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Angiotensin-converting enzyme 2 is a potential therapeutic target for EGFR-mutant lung adenocarcinoma
- Yamaguchi, Miki, Hirai, Sachie, Sumi, Toshiyuki, Tanaka, Yusuke, Tada, Makoto, Nishii, Yukari, Hasegawa, Tadashi, Uchida, Hiroaki, Yamada, Gen, Watanabe, Atsushi, Takahashi, Hiroki, Sakuma, Yuji
- Biochemical and biophysical research communications 2017 v.487 pp. 613-618
- adenocarcinoma, antineoplastic agents, epithelial cells, mice, monoclonal antibodies, neoplasm cells, peptidyl-dipeptidase A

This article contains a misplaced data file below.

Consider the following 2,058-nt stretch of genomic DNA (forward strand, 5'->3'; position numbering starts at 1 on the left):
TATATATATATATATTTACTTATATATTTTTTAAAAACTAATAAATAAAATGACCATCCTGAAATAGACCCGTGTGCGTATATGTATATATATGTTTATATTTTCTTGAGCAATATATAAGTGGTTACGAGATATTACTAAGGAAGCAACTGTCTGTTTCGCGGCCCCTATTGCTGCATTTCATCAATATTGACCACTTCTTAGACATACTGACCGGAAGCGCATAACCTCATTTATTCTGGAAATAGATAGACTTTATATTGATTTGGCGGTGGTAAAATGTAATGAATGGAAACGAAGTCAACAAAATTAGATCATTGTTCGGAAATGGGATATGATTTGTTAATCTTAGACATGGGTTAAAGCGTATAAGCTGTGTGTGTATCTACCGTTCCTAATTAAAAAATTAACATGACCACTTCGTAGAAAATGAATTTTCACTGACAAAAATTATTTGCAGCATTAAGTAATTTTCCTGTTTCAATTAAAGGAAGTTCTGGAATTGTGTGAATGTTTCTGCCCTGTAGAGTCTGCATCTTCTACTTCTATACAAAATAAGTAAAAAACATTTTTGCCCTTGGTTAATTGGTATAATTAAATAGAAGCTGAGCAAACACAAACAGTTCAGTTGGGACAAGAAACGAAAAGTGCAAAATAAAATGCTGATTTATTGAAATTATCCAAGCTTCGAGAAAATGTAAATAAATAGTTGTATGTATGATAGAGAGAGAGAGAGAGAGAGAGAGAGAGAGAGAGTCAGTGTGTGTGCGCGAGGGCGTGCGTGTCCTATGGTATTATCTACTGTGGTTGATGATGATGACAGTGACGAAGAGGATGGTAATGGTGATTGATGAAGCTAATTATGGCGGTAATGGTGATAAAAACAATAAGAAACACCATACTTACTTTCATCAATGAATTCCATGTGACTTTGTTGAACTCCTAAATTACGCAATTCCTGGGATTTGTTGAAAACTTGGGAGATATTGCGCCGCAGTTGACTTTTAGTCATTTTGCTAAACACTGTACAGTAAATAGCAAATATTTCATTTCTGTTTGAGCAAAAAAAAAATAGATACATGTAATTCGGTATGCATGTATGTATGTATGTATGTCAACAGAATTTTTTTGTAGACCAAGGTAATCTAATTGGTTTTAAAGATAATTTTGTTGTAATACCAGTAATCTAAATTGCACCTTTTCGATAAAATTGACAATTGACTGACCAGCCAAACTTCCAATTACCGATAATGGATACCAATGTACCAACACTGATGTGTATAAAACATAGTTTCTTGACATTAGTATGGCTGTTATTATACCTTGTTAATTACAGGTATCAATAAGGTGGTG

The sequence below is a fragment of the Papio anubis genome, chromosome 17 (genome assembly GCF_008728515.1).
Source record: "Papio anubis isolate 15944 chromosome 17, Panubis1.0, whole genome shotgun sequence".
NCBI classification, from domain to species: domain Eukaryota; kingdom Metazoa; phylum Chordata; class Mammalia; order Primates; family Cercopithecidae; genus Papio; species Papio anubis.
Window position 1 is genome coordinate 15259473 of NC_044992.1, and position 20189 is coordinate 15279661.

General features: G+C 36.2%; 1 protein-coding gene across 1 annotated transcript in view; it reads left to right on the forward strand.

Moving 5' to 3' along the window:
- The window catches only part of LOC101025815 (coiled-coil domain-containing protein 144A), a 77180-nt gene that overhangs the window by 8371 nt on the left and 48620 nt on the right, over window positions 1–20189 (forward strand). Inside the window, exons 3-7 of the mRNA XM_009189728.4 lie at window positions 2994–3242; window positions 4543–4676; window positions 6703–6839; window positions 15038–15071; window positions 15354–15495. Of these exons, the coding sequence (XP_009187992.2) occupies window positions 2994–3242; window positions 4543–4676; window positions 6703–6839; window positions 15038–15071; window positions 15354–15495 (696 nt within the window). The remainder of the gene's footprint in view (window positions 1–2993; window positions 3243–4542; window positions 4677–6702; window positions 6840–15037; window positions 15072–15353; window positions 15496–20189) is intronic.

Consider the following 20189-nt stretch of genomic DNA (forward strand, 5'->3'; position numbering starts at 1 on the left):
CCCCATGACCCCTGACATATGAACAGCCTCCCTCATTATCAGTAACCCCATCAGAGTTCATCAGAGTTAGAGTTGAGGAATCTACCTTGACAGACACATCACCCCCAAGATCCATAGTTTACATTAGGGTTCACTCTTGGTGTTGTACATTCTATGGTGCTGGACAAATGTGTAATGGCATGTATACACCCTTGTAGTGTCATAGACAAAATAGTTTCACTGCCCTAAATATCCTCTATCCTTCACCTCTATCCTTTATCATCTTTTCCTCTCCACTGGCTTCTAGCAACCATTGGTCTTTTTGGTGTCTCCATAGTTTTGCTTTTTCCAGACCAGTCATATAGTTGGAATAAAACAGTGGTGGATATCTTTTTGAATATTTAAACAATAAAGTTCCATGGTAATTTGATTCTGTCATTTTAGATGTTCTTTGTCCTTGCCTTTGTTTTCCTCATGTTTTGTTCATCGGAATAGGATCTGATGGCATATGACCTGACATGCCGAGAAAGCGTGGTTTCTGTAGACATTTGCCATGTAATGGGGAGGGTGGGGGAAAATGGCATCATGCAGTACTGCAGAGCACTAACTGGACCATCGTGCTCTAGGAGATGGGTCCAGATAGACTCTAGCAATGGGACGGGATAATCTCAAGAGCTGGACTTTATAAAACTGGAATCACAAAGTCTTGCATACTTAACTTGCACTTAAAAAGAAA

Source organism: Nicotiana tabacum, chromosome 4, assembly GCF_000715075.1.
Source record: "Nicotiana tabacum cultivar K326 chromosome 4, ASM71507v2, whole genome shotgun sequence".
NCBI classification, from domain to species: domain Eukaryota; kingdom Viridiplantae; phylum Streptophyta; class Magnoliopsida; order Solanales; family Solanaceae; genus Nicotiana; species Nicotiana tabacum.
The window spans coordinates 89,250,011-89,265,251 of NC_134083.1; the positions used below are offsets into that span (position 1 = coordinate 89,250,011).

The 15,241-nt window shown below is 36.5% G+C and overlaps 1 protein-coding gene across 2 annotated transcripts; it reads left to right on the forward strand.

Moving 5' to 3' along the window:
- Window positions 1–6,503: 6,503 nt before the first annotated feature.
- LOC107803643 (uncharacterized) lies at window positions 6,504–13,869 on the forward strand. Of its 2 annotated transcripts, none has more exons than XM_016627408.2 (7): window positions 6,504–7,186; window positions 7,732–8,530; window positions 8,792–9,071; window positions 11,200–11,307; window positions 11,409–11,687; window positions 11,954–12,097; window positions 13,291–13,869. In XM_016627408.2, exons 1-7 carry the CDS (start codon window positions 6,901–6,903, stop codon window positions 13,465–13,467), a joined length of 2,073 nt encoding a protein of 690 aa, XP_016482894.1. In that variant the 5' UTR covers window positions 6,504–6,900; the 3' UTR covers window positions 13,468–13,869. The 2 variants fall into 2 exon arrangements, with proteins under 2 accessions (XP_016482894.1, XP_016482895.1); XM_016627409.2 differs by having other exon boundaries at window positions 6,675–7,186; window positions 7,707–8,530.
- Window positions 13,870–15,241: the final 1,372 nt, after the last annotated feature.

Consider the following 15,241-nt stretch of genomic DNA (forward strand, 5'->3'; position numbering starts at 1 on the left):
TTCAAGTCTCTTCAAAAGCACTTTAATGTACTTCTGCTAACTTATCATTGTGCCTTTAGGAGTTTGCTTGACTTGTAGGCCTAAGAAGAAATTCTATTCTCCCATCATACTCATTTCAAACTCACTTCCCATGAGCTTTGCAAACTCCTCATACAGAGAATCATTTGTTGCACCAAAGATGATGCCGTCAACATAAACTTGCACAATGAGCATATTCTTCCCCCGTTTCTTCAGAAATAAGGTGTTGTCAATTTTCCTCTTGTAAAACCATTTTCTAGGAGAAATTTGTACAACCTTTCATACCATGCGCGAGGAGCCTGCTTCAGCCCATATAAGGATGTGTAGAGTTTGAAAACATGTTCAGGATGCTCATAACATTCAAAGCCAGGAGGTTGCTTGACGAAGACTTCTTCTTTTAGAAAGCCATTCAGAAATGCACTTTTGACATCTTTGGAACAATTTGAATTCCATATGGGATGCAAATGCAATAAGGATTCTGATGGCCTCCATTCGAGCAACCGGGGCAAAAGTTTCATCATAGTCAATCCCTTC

- EGFR-mutant lung adenocarcinomas contain a subpopulation of cells that have undergone epithelial-to-mesenchymal transition and can grow independently of EGFR. To kill these cancer cells, we need a novel therapeutic approach other than EGFR inhibitors. If a molecule is specifically expressed on the cell surface of such EGFR-independent EGFR-mutant cancer cells, it can be a therapeutic target. We found that a mesenchymal EGFR-independent subline derived from HCC827 cells, an EGFR-mutant lung adenocarcinoma cell line, expressed angiotensin-converting enzyme 2 (ACE2) to a greater extent than its parental cells. ACE2 was also expressed at least partially in most of the primary EGFR-mutant lung adenocarcinomas examined, and the ACE2 expression level in the cancer cells was much higher than that in normal lung epithelial cells. In addition, we developed an anti-ACE2 mouse monoclonal antibody (mAb), termed H8R64, that was internalized by ACE2-expressing cells. If an antibody-drug conjugate consisting of a humanized mAb based on H8R64 and a potent anticancer drug were produced, it could be effective for the treatment of EGFR-mutant lung adenocarcinomas.